The bishops of the Catholic Church bear a lot of responsibility for this disaster.
“Dear God, I ask you that you help me get out of here and that you take care of my mom.”
That’s a prayer that the bishop of El Paso, Texas brought to a meeting of 20 Catholic bishops and Vatican officials. It’s a child’s prayer, written in Spanish, collected from a migrant in a tent city south of the border. It’s heart-wrenching; there’s no soul as innocent as a child’s, and in this simple plea, it shows.
But there’s no peace coming to children like these; not right now, in this moment — at least not in this world.
The images flickering across American television screens this past year, and particularly these past couple of weeks, show that clearly. They are scenes of terrible suffering, of fear, exploitation, disease, trafficking in drugs and women and children, of rape and sexual assault, of human slavery and human desperation. They are scenes borne of weakness, lawlessness, and the criminal exploitation of the vacuum that lawlessness creates.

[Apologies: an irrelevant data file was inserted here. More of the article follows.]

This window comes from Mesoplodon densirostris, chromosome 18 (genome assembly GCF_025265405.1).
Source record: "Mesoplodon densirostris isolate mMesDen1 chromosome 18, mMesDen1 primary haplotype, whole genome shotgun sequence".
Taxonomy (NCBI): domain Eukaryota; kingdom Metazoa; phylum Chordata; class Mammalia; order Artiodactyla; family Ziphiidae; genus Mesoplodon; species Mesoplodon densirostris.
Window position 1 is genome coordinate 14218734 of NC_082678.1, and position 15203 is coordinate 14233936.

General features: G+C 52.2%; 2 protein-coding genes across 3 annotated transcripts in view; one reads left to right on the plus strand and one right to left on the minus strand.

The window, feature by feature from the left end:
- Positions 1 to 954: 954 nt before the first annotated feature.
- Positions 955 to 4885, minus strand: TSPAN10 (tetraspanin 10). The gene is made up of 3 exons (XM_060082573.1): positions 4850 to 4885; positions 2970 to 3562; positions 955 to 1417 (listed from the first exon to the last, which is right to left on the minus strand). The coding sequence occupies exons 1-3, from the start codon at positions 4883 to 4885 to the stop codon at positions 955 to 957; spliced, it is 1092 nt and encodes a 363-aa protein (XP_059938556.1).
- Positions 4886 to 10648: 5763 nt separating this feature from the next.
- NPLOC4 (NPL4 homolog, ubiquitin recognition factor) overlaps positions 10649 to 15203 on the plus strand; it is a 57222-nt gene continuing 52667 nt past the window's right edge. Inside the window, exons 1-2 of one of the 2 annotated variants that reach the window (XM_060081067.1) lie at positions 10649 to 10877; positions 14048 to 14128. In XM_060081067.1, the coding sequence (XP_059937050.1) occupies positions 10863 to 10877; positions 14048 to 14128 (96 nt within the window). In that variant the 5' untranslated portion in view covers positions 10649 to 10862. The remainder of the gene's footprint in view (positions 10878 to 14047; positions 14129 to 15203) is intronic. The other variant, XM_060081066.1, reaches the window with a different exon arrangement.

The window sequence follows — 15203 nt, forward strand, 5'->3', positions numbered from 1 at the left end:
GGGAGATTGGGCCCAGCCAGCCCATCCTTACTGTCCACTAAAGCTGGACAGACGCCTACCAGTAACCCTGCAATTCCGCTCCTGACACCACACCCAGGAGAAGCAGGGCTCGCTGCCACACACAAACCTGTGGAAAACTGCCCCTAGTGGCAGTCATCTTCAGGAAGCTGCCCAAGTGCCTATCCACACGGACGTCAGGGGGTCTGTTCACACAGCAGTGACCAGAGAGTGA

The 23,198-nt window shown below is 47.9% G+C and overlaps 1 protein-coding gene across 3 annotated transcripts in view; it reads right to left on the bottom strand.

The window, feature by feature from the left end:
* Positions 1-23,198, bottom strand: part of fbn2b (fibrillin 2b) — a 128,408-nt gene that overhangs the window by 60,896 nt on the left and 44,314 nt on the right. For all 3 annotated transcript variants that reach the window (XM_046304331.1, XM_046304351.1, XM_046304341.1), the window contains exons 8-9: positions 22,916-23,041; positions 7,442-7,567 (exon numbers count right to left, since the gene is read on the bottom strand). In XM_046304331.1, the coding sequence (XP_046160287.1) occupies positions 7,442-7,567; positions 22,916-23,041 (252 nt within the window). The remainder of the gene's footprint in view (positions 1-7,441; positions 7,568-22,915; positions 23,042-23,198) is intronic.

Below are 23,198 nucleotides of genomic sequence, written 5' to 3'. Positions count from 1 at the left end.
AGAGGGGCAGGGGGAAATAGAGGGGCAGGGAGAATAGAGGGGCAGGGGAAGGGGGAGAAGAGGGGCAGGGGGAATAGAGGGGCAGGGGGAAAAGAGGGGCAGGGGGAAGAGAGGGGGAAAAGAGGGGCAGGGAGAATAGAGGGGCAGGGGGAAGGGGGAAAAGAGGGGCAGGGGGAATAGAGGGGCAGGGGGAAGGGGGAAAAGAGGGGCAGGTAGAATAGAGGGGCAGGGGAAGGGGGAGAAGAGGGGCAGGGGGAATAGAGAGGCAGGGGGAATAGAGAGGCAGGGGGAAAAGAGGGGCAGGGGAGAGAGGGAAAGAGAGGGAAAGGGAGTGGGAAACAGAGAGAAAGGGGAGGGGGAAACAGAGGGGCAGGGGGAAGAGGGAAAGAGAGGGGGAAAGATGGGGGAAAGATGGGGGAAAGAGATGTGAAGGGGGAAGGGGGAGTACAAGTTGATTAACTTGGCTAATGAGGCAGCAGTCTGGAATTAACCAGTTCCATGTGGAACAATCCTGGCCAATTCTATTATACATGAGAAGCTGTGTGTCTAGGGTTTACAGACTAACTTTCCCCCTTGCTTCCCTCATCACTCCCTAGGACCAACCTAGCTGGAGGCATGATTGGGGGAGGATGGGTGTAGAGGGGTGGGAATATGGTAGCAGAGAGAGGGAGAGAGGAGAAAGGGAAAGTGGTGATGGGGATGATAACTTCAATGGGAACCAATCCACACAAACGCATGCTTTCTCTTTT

And here’s what might be the most tragic aspect: The bishops of the Catholic Church bear a lot of responsibility for this disaster.
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